(Week of 8/5/2013) American perceptions sometimes do not match official figures, especially when things are only barely looking up. The way the public views the economy is a far cry from even what has been a very slow recovery.
In the latest Economist/YouGov Poll, most Americans do not yet recognize that the unemployment rate is now lower (although just by a tenth of a point) than what it was when President Obama took office. Asked what the difference is in unemployment between now and then, more think it is higher now than it was then. Actually, it is a fraction lower: the latest rate of 7.4% is the lowest recorded during the Obama Presidency.
There are understandable reasons for this misperception: the unemployment rate soared to 10% the first year Barack Obama was President. It had been rising the entire year he ran for the office. Though it dropped to 7.4% in last week’s jobs report, the 10% rate at the end of 2009 was nearly three points more than it had been during the last month of the Bush Administration.
Apart from the possible confusion, politics is also at work here. There is polarization between the parties on all things Obama. For example, only 9% of Republicans approve of how the President is handling his job, compared with 77% of Democrats — a 68-point difference. So it is not surprising the Republicans take every opportunity to note that things have gotten worse on this incumbent’s watch. More than three in four Republicans say unemployment is higher now than at the start of the Obama Presidency. Democrats disagree.
This combination of partisanship and a sluggish economy puts the Administration in an awkward position. A poor economy coupled with the increasingly high unemployment rate in his first year meant that before the first year was over, the President’s economic approval rating was lower than his disapproval rating. Which is still true today.
Americans simply do not believe the economy is getting better. Although things have improved since January 2009 (at least fewer people think the economy is getting worse than did so then), since then never have as many felt the economy was improving as thought it was still in decline. This week, there is a ten-point gap between the percentage thinking things are getting worse and the percentage saying the economy is improving. 27% say it is getting better, 37% say it is getting worse.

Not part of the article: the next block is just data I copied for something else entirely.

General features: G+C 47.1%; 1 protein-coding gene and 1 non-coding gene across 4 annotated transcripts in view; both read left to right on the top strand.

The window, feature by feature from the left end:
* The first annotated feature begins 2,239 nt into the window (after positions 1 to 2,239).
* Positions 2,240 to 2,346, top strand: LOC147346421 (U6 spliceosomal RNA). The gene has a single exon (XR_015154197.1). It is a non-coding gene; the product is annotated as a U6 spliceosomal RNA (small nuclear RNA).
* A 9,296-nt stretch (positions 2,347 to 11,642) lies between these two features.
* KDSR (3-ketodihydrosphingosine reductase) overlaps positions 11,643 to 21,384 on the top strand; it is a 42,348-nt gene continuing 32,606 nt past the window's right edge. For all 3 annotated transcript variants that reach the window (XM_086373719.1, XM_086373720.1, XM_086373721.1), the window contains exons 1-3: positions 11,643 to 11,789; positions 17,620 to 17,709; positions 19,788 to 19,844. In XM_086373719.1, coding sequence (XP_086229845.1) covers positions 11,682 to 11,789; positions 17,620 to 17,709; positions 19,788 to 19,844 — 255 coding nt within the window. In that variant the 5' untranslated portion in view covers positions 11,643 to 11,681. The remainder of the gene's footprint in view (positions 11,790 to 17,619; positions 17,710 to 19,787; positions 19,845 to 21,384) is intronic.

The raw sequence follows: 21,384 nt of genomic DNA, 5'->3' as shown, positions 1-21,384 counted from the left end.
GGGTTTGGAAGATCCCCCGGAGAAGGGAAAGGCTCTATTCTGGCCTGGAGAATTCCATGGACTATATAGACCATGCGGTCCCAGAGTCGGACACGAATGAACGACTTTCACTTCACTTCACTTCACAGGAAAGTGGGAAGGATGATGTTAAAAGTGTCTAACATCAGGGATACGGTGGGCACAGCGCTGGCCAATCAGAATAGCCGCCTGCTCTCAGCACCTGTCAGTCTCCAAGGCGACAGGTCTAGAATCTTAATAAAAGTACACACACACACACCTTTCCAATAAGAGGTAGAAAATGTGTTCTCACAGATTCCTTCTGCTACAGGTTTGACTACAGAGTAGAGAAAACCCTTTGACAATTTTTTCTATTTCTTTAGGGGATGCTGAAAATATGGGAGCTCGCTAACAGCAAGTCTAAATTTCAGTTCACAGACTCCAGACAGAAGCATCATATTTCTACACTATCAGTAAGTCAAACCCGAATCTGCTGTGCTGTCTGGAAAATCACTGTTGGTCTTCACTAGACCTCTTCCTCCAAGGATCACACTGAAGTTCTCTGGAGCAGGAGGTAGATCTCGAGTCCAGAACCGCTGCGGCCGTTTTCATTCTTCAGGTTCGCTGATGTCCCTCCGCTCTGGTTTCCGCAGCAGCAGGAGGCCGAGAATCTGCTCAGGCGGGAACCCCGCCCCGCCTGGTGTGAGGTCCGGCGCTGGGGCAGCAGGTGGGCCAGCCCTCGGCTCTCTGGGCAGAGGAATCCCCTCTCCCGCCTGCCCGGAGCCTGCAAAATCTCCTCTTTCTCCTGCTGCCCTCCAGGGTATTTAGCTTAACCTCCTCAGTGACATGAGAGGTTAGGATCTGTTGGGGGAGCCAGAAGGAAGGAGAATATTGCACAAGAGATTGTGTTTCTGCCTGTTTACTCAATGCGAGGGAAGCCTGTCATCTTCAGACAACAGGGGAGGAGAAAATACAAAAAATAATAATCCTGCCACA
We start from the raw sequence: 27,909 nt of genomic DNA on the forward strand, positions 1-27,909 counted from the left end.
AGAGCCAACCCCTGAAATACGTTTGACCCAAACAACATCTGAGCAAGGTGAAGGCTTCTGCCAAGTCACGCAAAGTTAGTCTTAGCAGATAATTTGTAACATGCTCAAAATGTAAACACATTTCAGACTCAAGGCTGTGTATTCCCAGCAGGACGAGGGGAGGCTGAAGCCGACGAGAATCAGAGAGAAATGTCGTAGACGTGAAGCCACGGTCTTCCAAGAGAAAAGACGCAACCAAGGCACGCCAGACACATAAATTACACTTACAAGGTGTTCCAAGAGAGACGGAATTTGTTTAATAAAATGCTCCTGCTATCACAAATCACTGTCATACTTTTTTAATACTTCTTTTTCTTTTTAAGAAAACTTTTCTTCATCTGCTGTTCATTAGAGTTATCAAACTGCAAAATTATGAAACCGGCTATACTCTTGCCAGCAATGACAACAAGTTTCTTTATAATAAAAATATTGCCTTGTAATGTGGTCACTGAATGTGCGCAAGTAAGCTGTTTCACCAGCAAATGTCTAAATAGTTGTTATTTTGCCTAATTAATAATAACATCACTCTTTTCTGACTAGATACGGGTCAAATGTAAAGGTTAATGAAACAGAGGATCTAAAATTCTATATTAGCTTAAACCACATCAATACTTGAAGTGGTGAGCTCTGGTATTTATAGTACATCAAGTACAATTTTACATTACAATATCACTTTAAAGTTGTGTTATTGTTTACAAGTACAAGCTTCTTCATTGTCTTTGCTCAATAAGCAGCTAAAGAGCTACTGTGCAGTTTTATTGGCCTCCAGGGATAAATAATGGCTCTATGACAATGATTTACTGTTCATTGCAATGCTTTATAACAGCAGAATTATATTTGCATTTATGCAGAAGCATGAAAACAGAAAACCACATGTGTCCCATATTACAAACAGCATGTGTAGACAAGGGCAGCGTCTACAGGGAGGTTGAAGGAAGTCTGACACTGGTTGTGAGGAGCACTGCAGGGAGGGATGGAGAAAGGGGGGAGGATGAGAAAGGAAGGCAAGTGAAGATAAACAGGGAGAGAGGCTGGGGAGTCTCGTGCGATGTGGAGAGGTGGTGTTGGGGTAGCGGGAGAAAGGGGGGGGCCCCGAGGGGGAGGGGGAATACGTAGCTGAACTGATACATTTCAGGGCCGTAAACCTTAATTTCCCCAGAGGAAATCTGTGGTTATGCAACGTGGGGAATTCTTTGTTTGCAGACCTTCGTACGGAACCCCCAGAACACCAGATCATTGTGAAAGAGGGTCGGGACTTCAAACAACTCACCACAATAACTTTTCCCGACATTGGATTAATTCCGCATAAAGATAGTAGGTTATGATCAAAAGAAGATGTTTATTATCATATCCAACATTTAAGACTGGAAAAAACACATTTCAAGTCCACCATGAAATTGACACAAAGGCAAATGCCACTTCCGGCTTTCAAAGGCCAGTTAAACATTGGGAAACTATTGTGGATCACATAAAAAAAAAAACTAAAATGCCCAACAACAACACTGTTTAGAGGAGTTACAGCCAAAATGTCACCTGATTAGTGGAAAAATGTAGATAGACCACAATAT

When the President won re-election in 2012, results were similar to those today. Now, just as then, they are mostly driven by the overwhelmingly negative opinions of Republicans: 62% of them say things are getting worse, and just 8% of Republicans say the economy is improving.
College graduates and those with family incomes over $100,000 a year are more positive. More in each of those groups think the economy is getting better as say it is getting worse. Majorities in both those groups also recognize that the unemployment rate today is below what the rate was when President Obama took office.
Of course, it is still the economy that Americans cite as the country’s most important problem. That has not changed in years. 35% say the economy is the country’s most important problem today. Social Security, health care and the budget deficit, although they all could be considered economic issues, rank far behind the overall state of the economy on the public’s issue list.
Many would say that the economic future is tied to the creation of jobs. So a dropping unemployment rate is only part of the solution. Individuals may leave the workforce for many reasons, including just giving up on finding a job, which many Americans have done. That alone can affect the unemployment rate.
The rate of new job creation during the Obama Administration has been sluggish, just about matching the rate since 2001, and far lower than what was seen during Ronald Reagan’s and Bill Clinton’s tenures. All of 2009 saw net job losses, and since then the average net number of new jobs has averaged about 180,000 a month. The figure was 162,000 in July.
Many Americans are not hopeful that even minimal job creation will continue. 50% of workers are somewhat worried they may lose their job (17% say they are very worried). Looking ahead six months, only 19% of Americans expect there will be more jobs than there are now; 31% expect there will be fewer. Adding in those that don’t expect any change, 72% doubt there will be new jobs created before early next year.
So the President continues to confront a public is dubious about job creation, unclear about the direction of unemployment, and more likely to think that things will get worse than to look on the optimistic side of the economy. Convincing them to believe something different probably will take much more than just speeches.